Harvester Pale Ale

Reviewed by on May 9, 2014 in Gluten-Free Guide

The Details

  • Brewery: Harvester Brewing

  • Origin: Portland, OR, USA

  • Rated On: May 8, 2014

  • Best Before: N/A

  • ABV: 5.8%

  • Ideal Temperature: cold to cool

  • Style: American Pale Ale

  • Rating: GREAT !!

The Review

The Pale Ale is the second offering that we at the Beer Diaries have encountered from Harvest Brewing, a City of Roses company that focuses strictly on producing gluten-free beer.  It is apparently made with chestnuts, G-F oats, sorghum, cane sugar, and tapioca (not to mention a standard West-Coast dose of hops).

This 22oz bottle pours a cloudy, rather pale golden straw colour, with one finger of weakly puffy, broadly bubbly, and mostly fizzy dirty white head, which leaves little beyond a touch of wilting paramecia lace around the glass as it quickly settles.

It smells of peppy pine needle and dry citrus rind bitterness right off the bat, a thin, but still bakery-fresh doughy and nutty, well ‘malt’ – presumably from the chestnuts employed – a sour cider character from the sorghum, and a further earthy leafiness. The taste is still big on the Cascade hops – tangy citrus and pine tips abound – atop a still bready and nutty malt essence, one now more blended with the stale fruity sorghum notes, with some tapioca pudding and an acrid leafy, weedy hoppiness rounding things out. The carbonation is pretty tight in its fizzy control over things, the body on the Jenny Craig side of medium weight, and just a tad pithy and clammy in its game attempt at smoothness. It finishes off-dry, I suppose, the ‘sweetness’ of the malt, and mostly fermented-out sugars hard to ascribe that label – mostly, we’re talking dry, edgy nuts, and still perky bitter pine and citrus hops.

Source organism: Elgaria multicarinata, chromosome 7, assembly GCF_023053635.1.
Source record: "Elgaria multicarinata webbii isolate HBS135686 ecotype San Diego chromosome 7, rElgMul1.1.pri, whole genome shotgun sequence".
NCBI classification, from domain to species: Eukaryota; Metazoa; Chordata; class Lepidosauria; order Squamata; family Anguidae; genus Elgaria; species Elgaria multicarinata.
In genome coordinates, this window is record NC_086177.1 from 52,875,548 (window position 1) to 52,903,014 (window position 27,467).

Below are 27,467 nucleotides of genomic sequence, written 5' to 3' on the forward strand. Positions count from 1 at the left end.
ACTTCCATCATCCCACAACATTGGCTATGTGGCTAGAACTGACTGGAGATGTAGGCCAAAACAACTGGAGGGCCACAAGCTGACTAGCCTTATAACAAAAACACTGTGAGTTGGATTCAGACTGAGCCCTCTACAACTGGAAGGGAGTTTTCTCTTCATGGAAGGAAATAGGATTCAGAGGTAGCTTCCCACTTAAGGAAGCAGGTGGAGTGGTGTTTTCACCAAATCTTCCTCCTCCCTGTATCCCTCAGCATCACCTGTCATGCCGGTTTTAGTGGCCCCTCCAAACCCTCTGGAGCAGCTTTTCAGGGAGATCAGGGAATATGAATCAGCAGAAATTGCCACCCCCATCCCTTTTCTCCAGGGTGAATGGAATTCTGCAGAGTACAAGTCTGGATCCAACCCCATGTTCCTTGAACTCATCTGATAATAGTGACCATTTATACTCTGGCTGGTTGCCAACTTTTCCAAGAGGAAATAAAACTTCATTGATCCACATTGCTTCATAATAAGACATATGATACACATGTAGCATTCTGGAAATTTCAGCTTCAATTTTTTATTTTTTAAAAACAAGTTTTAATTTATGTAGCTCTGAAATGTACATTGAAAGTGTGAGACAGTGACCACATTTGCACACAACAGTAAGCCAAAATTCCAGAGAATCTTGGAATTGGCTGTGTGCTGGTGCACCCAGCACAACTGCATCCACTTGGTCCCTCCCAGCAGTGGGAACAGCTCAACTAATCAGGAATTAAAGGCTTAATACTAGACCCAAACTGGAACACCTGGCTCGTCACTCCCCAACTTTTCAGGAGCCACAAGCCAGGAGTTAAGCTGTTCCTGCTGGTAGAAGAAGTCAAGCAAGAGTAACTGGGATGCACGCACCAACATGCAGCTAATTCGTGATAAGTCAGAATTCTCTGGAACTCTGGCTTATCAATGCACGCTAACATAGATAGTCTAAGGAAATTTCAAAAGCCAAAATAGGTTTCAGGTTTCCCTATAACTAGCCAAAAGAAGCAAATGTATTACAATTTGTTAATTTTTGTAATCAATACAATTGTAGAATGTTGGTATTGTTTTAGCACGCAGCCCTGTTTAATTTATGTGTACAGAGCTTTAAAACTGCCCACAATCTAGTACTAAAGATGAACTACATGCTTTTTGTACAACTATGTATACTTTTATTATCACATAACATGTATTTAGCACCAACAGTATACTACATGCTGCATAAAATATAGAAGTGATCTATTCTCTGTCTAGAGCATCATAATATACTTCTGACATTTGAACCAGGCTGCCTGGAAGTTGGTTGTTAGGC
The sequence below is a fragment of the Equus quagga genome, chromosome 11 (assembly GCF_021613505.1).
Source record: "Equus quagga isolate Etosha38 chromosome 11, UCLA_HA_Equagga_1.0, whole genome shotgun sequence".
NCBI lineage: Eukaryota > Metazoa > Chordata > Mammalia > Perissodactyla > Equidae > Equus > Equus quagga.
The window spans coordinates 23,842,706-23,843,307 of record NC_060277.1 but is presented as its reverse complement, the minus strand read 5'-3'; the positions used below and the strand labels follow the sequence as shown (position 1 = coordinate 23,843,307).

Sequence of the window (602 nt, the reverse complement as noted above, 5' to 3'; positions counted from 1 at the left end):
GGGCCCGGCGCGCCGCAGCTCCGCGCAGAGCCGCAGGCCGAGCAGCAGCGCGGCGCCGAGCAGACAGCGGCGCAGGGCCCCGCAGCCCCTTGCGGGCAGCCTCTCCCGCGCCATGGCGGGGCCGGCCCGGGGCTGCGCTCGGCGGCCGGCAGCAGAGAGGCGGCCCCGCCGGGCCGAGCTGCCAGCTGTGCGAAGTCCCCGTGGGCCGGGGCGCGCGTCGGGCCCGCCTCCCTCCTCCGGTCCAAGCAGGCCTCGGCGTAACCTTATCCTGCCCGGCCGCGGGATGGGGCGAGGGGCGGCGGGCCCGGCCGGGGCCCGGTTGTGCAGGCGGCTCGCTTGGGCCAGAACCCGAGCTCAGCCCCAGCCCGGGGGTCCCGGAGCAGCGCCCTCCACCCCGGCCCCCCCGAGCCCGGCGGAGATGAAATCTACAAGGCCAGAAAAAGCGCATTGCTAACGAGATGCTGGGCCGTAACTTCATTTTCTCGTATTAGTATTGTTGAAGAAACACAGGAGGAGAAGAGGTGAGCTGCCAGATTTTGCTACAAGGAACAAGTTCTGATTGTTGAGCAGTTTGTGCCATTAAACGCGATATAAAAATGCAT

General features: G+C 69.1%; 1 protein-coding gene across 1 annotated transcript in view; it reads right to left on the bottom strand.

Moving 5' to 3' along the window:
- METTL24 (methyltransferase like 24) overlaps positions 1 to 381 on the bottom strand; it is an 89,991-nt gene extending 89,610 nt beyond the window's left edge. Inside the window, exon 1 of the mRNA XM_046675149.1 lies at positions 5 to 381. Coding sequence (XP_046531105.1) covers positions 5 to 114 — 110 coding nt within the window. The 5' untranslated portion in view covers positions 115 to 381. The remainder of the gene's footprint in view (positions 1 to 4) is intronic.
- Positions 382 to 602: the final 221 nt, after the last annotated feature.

A drinkable, and rather enjoyable hopped-up American Pale Ale, all on its own, even before G-F considerations come into view, and when they do, it seems that the added sugar does well to sublimate the usual sorghum nastiness, and the use of chestnuts and tapioca starts to look like a very fine idea for this sort of thing. Very much worthy of seeking out, wherever you’re coming from grain-wise.

Brady White



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